Photographer William Arnold got intrigued by the botanical life while on walks during his lunch breaks in Truro, Cornwall. He began gathering plants and making images of them using the Victorian-era technique of silver gelatin printing.
To produce the works in this series, the living specimens are collected and identified, then taken to the darkroom to be projected, enlarged and logged as a unique pure form-study in silver-gelatin prints. While the process in many ways harkens back to Victorian life-sciences and the work of English botanist and pioneering photographer Anna Atkins, this method of projection, in effect using the specimen as lantern slide, reveals a razor-sharp, almost sculptural detail. Once the moment of printing is passed, no further copies can be made.
Recorded in this way the flora that we normally walk past in our hedgerows and kerb-sides, or eradicate as weeds, command our full attention. Isolated from their original environment and elevated to a more rarefied status, we are allowed to study the lines and systems of their veins; marvel at the delicacy of their stems and the arrangement of their petals.
My head is aswim with thoughts as I look at these photos; they're a series of visual and conceptual shout-outs to scientific history. The Victorian period was crackling with amateur botany, including discoveries made via precisely Arnold's method of meandering around one's neighborhood and just sort of noticing stuff. The eerie monochromaticism of the photos — how they resemble ultradetailed sketches — makes me think, too, of the tradition of scientific illustration that flourished up to the age of photography. (Many thought photography would render scientific illustration obsolete, and partly has, but not entirely; an illustrator can filter details with a granularity and abstraction difficult to achieve with photography.)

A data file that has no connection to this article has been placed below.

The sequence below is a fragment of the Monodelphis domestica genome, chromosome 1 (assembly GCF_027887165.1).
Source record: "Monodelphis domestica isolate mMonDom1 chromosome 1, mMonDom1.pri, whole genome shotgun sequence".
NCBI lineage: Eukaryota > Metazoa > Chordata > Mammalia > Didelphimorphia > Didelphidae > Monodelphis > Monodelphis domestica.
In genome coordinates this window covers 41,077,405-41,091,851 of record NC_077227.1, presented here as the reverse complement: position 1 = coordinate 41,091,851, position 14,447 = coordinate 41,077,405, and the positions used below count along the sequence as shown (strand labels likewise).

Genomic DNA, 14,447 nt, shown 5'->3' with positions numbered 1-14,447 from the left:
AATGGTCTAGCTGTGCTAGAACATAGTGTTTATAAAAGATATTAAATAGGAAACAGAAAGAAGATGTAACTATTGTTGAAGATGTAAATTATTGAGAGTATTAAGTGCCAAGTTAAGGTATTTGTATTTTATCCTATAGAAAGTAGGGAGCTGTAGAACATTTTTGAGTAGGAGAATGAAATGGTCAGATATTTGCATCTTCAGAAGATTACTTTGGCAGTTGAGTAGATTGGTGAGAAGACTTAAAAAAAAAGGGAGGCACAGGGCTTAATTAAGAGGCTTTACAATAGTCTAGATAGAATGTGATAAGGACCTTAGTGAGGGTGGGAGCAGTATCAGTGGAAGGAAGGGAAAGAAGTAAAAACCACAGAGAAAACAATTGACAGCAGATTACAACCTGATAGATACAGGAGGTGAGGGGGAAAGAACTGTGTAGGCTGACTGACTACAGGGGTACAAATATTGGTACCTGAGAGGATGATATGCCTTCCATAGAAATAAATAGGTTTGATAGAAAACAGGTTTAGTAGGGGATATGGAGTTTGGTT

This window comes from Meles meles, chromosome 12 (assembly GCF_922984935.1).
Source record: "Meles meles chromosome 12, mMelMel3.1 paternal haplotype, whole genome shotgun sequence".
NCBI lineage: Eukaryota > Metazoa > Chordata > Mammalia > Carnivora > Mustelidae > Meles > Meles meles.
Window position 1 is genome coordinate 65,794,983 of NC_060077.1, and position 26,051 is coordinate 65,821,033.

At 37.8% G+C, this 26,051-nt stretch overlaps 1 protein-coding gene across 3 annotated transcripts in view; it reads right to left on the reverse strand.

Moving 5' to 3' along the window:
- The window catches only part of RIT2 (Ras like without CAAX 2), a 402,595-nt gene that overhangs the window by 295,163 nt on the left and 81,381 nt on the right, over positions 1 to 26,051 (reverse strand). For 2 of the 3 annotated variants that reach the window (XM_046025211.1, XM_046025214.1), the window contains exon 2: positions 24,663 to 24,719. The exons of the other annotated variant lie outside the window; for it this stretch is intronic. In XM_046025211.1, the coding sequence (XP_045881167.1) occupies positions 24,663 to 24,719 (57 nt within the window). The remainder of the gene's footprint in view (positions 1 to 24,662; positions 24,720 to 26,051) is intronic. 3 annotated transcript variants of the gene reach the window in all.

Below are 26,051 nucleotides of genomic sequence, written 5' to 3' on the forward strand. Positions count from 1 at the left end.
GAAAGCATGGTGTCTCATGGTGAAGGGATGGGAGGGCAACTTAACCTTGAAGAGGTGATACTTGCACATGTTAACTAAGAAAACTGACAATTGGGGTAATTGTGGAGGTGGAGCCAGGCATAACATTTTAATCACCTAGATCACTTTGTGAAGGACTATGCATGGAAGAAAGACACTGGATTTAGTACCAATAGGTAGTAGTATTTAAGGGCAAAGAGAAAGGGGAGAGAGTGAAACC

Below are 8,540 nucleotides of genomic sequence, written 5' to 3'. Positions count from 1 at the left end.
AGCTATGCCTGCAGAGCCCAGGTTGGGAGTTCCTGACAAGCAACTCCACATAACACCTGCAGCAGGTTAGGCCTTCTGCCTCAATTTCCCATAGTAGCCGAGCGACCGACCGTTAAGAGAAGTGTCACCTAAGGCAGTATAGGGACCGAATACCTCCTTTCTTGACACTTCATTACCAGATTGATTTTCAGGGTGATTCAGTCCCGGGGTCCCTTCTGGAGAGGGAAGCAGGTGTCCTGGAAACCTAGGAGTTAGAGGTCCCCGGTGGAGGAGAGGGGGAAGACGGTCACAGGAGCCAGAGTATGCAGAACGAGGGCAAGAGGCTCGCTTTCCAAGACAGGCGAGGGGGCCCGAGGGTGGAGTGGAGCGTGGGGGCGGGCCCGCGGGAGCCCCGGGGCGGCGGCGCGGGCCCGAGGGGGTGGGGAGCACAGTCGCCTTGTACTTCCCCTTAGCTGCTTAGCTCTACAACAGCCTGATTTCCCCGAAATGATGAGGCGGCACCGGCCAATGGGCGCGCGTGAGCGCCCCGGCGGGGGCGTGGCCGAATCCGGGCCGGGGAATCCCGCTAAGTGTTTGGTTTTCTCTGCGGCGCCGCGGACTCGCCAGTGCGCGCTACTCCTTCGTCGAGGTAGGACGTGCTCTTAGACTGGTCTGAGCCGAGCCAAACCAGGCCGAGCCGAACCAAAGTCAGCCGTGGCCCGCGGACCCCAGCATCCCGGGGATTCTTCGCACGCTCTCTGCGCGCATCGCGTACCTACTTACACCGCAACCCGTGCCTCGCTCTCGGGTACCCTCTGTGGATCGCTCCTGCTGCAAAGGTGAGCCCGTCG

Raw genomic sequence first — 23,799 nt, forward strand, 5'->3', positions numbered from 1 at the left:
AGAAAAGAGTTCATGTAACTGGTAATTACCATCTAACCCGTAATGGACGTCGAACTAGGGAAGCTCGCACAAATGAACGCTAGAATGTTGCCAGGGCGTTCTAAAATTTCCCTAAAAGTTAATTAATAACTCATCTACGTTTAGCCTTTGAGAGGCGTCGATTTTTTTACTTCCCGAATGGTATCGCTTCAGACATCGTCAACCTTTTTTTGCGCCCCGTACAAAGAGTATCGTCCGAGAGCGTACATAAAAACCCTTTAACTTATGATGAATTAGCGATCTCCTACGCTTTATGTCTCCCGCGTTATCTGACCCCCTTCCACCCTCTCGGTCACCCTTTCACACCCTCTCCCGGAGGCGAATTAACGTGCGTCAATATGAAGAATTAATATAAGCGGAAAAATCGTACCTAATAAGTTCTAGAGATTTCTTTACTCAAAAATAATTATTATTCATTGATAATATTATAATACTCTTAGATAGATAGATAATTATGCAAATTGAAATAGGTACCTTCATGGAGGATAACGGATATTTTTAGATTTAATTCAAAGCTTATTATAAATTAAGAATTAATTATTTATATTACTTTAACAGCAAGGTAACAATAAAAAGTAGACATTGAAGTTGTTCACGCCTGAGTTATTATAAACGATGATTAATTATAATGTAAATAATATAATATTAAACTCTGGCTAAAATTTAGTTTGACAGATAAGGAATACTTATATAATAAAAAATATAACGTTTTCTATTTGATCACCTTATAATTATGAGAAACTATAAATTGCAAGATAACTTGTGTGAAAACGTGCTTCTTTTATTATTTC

Meanwhile, the stark contrast and lighting of the images make the plants look almost translucent, evoking the advent of xray technology in the final years of the Victorian period; but they also evoke photocopy-prints, and the many ways artists have used the freaky level of contrast to make black-and-white photocopy art.
There's also an unsettlingly alien quality to Arnold's photos, as Mark Cocker notes in his foreword to the book:
As I look more generally at the whole collection, I am reminded of the words of two great philosophers. The first are from the French poet Paul Valéry, who once wrote "To see is to forget the name of the thing one sees". What I assume he meant was that if we look hard and long enough at something then the physical processes of that genuine seeing will triumph over any presumed familiarities with an animal or plant. The organism will cease to be known and ordinary. The tired sheath of language in which we have trapped the subject will fall away and it will be revealed afresh in a new and radiant light. That is exactly what Arnold has achieved. He has made us see the plants as if for the first time.
From the sublime to the ridiculous, I'm also reminded of those comic words of Dr Spock. As always, Captain Kirk would turn to his first lieutenant on the USS Enterprise for answers, and Spock would comb the air around the mysterious object with his weird whirring box thing, and then announce to his boss: "It's life, Jim, but not as we know it."
Here are some more images!